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At twenty-five, I became the first female literary and fiction editor of Esquire. It was 1997 and Esquire had for decades been one of the country’s most significant magazines; home to the writers who defined “masculinity” (if you will excuse the term) for the twentieth century: Ernest Hemingway, Norman Mailer, Raymond Carver, and the practitioners of New Journalism.
My mission was to help the magazine find its new voice. I understood that I was following in the footsteps of two legendary editors, Gordon Lish and Rust Hills, men of extraordinary vision and taste. Of course, I knew that I was, in every way, a baffling choice for the job: I was a woman, I was notably young, and I had had no sparkling editorial career behind me. But I was passionate about writers and writing, I was eager-eyed, and, I believed, I had taste.
During my tenure, I discovered many new writers, I worked with many giants. But it was with the formally audacious David Foster Wallace story “Adult World,” which, according to David, every other magazine had rejected, that my journey—professional, personal, artistic—really began. David and I met in 1998. I was twenty-six and he was thirty-six. I had been at Esquire only a few months and was doing what I could to refurbish the magazine’s moribund literary section. Infinite Jest had been published two years before and David was on his way to becoming the most influential and imitated American fiction writer since Hemingway.
I would acquire and edit four of David’s stories for Esquire. I read his manuscripts, we were friends, we dated. After his suicide, my private approach to him, already well honed during his lifetime, became ever more entrenched; my preferred modes: “avoid,” “shut down,” and “avoid” some more. I couldn’t talk about him, I couldn’t read anything about him, and I couldn’t read his work. I certainly couldn’t write about him. God knows I never planned to, and couldn’t have imagined a world in which I ever would.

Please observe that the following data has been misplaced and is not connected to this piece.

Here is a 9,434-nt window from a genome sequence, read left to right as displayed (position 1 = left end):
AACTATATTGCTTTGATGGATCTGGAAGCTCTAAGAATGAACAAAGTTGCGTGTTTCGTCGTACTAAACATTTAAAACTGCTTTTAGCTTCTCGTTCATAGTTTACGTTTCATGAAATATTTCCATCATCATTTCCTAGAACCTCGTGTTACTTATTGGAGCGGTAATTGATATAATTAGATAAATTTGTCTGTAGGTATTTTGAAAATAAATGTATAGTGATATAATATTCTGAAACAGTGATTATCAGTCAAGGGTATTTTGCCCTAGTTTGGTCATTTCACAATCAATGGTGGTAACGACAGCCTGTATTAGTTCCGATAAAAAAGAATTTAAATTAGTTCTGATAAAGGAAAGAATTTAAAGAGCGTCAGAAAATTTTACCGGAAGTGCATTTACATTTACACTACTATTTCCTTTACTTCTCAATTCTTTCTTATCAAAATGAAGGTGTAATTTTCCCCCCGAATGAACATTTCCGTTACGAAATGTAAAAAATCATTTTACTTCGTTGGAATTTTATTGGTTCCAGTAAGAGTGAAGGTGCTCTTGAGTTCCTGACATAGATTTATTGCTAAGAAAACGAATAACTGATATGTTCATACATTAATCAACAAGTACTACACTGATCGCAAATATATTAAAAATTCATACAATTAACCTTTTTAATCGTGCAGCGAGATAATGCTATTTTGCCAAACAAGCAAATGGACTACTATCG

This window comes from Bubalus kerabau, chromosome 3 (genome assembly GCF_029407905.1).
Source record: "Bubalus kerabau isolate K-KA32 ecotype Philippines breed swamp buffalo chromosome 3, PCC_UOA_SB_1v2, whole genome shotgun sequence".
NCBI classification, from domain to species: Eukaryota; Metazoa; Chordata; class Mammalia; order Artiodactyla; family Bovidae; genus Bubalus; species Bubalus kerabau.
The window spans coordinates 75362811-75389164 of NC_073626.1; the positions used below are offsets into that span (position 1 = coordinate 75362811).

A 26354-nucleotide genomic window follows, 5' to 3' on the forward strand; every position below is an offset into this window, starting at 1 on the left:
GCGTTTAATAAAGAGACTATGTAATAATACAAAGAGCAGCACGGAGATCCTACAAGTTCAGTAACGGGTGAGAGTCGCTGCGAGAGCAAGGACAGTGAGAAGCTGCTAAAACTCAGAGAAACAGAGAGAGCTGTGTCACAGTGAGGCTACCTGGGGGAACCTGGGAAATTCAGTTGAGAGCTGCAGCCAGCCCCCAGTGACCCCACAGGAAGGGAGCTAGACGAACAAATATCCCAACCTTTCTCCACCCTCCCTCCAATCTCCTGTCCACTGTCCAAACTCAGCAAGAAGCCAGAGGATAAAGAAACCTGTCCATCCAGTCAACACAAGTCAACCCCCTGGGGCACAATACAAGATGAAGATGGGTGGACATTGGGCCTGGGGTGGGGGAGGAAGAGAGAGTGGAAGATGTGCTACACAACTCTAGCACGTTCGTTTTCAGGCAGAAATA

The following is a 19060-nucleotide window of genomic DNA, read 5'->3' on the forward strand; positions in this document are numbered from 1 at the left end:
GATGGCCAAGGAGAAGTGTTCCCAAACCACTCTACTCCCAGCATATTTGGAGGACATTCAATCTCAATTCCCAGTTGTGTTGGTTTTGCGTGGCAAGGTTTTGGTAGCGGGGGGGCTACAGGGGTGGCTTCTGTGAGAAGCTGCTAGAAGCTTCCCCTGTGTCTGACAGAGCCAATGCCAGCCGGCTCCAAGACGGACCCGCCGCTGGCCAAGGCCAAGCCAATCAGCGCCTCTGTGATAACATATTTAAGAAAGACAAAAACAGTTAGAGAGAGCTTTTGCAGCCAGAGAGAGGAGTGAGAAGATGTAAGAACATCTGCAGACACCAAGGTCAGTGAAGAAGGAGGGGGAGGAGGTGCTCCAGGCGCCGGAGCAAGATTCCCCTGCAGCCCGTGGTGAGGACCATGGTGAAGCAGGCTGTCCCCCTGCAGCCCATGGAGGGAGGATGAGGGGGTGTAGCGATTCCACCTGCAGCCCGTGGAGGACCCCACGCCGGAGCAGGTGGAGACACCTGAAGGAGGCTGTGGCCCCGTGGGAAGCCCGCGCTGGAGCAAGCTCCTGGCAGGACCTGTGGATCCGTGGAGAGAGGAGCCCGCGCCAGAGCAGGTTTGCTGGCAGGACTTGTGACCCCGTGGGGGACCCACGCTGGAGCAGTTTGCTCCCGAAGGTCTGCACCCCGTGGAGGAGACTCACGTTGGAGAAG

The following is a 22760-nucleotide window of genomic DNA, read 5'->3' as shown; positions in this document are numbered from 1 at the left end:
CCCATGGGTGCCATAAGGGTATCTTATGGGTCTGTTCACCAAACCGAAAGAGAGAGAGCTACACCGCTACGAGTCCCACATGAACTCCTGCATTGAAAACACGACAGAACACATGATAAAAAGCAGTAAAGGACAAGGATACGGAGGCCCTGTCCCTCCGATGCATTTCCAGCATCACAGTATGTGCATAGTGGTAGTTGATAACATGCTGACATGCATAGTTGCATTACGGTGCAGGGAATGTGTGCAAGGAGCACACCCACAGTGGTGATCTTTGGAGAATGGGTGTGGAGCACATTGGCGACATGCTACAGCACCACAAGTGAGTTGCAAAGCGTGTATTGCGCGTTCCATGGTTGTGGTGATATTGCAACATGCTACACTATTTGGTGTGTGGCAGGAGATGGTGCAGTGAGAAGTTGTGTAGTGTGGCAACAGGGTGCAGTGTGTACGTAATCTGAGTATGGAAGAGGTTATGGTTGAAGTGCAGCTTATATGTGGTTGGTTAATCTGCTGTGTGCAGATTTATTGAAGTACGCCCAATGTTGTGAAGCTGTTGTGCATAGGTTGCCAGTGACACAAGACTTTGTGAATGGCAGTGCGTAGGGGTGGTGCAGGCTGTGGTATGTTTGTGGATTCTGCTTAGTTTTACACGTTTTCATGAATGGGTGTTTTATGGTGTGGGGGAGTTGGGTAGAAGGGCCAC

What has changed in my thinking? So much has been bothering me in the eleven years since David’s death. It’s nothing new to suggest that as his persona has been processed by the culture industry he so loathed, the living man has faded from sight. Nearly everyone gets him wrong—but that’s beside the point. Whether he’s presented as a hero or a monster, he’s been reduced to a darkly glamorous suicide doll. There are also significant lacunae in the public record of David’s life and in the public record of his evolving thinking about his own work during the period of time we were friends.
With these thoughts in mind, I started writing about what it was like for me to know him, but also, crucially, about my own personal odyssey: a young woman trying to do good work and trying to get herself taken seriously in a world of men.